My Beautiful War
July 27 - September 1, 2007
(Ir)rational Proofs, a response by J.J. Kegan McFadden
In an evolving series commenting on the contemporary political climate, Winnipeg-based artist Paul Robles offers My Beautiful War. Continuing his work in cut origami paper silhouettes and ornate placement with attention to detail, the artist further elaborates on his firm tongue-in-cheek stance towards all things sacred. Is Robles attempting to undermine the ever-present issue of war in our post-9/11 condition? Well into its fourth year of occupying Iraq, with widely-reported implications that Iran is next in line to have democracy bestowed upon them, the Bush-lead ‘war on terror’ is anything but funny - and yet at times seems nothing more than a terrible joke that just won’t end.
From micro to the macrocosms, Robles offers the mandala as a reflection of the cosmos, but in this context the intricate mimics the colourful airstreams produced in the night bombings of Baghdad. This relationship between the idyllic and atrocious is explored throughout Robles’ work: a beautiful oak tree is used for a group lynching; a host of swallows deliver labrys’; along with all the other implementations of utilitarian tools that have been turned into harbingers of violence.
At the heart of Robles’ war is his questioning of the male position in society. He presents images of men engaged in duels - a spoof on the old I’ll show you mine if you show me yours trick, or maybe it’s a pissing contest, or more likely still, a circle jerk - out to prove something or defend anything they can temporarily claim as theirs in victory. Such staged interactions between men in order to see who’s got the bigger _____ (cock, gun, idea, tank, territory, the list is endless really) are all shaped by Robles as simultaneously vain, pathetic, and beautiful. What the artist is articulating is the inane perversion of battle which alternatively abhors and seduces so often for the same reasons. To this end, he presents the few full body silhouettes of men with creatures emerging from their loins: ram’s heads, snakes, and so on. Is Robles’ suggesting it may be natural - this proclivity for violence; this disorder where half of the world is engaged in conflict over land, love, religion, oil?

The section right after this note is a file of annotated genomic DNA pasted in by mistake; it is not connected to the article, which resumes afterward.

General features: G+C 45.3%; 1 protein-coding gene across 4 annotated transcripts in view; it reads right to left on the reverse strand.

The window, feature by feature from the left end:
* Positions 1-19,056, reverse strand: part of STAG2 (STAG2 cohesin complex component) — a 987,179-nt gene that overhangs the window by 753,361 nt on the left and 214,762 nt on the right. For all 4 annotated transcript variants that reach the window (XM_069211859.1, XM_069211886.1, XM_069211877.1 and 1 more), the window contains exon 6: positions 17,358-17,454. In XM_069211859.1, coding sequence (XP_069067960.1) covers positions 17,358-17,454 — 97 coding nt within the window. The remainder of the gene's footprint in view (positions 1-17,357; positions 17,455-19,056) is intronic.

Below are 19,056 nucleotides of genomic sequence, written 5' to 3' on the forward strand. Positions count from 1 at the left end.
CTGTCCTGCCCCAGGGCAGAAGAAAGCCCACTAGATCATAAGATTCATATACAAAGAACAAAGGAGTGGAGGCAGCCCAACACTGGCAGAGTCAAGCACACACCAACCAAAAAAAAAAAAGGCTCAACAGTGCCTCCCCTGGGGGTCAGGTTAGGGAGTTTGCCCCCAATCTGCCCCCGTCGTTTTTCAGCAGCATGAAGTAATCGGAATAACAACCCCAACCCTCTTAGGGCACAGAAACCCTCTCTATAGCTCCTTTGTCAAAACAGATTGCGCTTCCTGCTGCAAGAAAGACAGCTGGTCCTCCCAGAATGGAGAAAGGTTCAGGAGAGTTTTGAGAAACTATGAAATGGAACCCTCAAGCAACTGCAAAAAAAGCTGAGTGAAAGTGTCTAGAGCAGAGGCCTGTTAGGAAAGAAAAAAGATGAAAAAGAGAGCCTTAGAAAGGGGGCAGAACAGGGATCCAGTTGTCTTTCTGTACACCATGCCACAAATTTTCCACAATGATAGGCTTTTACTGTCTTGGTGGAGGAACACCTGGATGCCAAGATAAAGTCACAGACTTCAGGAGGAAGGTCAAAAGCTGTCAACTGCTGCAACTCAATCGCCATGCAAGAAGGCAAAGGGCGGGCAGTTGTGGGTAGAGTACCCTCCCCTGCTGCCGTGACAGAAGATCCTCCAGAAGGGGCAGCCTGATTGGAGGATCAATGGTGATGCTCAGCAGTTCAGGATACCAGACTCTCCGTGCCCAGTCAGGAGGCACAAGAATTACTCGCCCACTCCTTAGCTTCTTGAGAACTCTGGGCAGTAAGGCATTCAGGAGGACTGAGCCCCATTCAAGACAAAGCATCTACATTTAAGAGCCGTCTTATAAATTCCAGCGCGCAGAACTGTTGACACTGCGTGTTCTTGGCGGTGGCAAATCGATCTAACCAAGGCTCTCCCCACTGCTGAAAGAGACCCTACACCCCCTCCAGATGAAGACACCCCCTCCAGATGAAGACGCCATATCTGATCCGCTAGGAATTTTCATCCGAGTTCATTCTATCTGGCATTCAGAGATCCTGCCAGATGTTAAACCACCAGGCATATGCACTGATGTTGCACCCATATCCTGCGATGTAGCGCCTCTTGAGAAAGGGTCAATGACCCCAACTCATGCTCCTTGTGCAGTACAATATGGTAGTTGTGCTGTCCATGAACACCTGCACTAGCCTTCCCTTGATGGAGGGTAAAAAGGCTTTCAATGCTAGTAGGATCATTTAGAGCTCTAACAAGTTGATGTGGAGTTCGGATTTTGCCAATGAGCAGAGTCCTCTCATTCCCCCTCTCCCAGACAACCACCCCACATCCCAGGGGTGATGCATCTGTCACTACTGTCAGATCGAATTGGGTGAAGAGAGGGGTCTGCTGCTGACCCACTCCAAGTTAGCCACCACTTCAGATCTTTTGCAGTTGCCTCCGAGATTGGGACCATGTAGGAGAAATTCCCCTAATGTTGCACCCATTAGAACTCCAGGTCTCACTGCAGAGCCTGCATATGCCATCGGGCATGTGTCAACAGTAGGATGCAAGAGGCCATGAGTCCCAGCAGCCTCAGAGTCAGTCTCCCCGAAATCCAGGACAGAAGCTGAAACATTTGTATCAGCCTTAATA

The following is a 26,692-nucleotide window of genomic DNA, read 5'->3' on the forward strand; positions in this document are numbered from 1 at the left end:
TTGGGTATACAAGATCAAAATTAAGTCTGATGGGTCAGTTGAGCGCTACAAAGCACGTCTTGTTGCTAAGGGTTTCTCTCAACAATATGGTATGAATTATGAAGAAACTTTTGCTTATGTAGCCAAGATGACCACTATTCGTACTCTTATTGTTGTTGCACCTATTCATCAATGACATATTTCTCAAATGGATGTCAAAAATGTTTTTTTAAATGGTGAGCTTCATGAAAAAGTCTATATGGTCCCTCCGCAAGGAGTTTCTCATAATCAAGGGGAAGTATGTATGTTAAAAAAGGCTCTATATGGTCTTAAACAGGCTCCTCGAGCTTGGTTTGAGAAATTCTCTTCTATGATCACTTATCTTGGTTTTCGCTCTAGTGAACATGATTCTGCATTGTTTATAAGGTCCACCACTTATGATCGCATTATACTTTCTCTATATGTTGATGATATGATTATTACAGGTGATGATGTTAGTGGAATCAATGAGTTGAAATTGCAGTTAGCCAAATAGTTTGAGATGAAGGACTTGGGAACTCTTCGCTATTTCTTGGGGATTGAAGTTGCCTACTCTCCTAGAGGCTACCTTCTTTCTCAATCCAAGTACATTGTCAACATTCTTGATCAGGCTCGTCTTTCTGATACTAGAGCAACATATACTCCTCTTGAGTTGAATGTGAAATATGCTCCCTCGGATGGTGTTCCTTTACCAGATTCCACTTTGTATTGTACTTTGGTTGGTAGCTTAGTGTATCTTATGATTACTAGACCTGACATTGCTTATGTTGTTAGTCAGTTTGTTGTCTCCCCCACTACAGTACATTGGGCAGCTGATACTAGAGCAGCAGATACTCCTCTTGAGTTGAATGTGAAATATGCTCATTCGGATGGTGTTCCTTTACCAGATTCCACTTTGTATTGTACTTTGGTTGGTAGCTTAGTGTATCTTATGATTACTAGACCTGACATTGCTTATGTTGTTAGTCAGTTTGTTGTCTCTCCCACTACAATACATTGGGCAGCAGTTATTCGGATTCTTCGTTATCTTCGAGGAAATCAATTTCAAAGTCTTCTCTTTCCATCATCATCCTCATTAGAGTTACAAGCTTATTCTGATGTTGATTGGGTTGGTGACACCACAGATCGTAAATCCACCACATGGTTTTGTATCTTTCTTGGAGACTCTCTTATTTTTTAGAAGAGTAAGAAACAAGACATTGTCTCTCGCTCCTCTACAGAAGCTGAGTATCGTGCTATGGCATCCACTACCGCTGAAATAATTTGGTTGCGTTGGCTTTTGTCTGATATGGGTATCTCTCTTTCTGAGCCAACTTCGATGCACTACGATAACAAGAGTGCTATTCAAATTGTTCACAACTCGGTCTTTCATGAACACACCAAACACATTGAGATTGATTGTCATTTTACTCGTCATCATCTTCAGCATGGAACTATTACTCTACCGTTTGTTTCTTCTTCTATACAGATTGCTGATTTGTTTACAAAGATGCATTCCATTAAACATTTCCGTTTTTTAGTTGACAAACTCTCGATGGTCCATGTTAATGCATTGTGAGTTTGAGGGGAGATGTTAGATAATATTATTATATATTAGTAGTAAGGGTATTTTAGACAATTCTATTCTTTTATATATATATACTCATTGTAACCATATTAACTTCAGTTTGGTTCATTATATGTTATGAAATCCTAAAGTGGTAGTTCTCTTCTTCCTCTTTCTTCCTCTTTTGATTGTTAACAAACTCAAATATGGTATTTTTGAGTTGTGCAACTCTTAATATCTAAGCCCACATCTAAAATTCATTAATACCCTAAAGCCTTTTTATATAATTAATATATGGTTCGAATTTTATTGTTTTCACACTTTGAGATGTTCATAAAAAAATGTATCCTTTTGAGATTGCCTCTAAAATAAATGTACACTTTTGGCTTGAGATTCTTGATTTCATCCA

The most recent aspects of this series involve a reconsideration of Canadian icons Robles, originally from the Philippines, interprets curious creatures native to Canada such as the beaver, alongside other imagined, more fanciful designs as evident in his cartoon-like wolf/boy, and satyresque horse/man. This jumbling of iconography is furthered with a stereotypical Fu Manchy character in peaked paper hat and spurs, wielding a six shooter, along with the placement of a rodeo cowboy atop a dragon. We begin to expect a samurai warrior riding a bucking bronco.
This all adds up to a local-meets-global phenomenological experience. We find our way through these images, just as we’ve managed to navigate all the headlines announcing the latest invasion, or tallied body count, or prisoner (pardon me, “detainee”) debacle. We wonder about the origins of borders, myths, and war... or whether in Robles’ mélange of images mirroring globalization, such claims even matter anymore.
Paul Robles studied visual arts at the University of Manitoba (BFA, 1996) and Sociology at the University of Winnipeg (BA, 1992). In 2006, his work was included in the Winnipeg Art Gallery’s supernovas exhibition; as a large-scale paper-cut installation at Plug In, ICA; and the exhibition, Dialogue: the Changing Face of Canadian Contemporary Art at Rideau Hall in Ottawa. His work is also subject of a CBC ArtSpots - Artist profile which may be viewed online at www.cbc.ca/artspots. Robles recently returned from a month - long research and residency in People's Republic of China.
J.J. Kegan McFadden holds a Bachelor’s Degree (Honours) in Art History from the University of Winnipeg and a Master’s Degree in Critical & Curatorial Studies from the Department of Art History, Visual Art & Theory at the University of British Columbia. A cultural worker whose practice comprises curating, writing, and publishing; McFadden has contributed texts to various projects with aceartince., Plug In ICA, PLATFORM: centre for photographic + digital arts, The Morris & Helen Belkin Art Gallery, The Belkin Satellite, STORAGE, and Helen Pitt Gallery. For the most part he writes about art and love from his home in Winnipeg.